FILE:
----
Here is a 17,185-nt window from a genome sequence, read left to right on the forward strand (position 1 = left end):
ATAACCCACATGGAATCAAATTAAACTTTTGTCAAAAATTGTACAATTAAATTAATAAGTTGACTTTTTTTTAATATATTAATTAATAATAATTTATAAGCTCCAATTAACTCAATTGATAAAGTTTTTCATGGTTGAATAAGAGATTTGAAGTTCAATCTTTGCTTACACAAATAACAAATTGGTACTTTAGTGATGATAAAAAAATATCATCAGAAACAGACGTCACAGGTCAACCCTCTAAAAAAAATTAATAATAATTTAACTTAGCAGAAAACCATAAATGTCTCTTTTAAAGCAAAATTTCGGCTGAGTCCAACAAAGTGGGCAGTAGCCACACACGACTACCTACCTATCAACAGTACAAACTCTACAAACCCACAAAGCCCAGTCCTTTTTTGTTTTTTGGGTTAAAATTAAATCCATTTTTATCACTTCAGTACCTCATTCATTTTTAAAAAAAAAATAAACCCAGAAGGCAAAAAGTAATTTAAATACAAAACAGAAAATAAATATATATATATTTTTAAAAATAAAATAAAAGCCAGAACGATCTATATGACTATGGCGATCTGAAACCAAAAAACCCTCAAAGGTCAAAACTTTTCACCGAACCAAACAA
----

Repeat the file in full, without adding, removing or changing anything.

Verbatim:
Here is a 17,185-nt window from a genome sequence, read left to right on the forward strand (position 1 = left end):
ATAACCCACATGGAATCAAATTAAACTTTTGTCAAAAATTGTACAATTAAATTAATAAGTTGACTTTTTTTTAATATATTAATTAATAATAATTTATAAGCTCCAATTAACTCAATTGATAAAGTTTTTCATGGTTGAATAAGAGATTTGAAGTTCAATCTTTGCTTACACAAATAACAAATTGGTACTTTAGTGATGATAAAAAAATATCATCAGAAACAGACGTCACAGGTCAACCCTCTAAAAAAAATTAATAATAATTTAACTTAGCAGAAAACCATAAATGTCTCTTTTAAAGCAAAATTTCGGCTGAGTCCAACAAAGTGGGCAGTAGCCACACACGACTACCTACCTATCAACAGTACAAACTCTACAAACCCACAAAGCCCAGTCCTTTTTTGTTTTTTGGGTTAAAATTAAATCCATTTTTATCACTTCAGTACCTCATTCATTTTTAAAAAAAAAATAAACCCAGAAGGCAAAAAGTAATTTAAATACAAAACAGAAAATAAATATATATATATTTTTAAAAATAAAATAAAAGCCAGAACGATCTATATGACTATGGCGATCTGAAACCAAAAAACCCTCAAAGGTCAAAACTTTTCACCGAACCAAACAA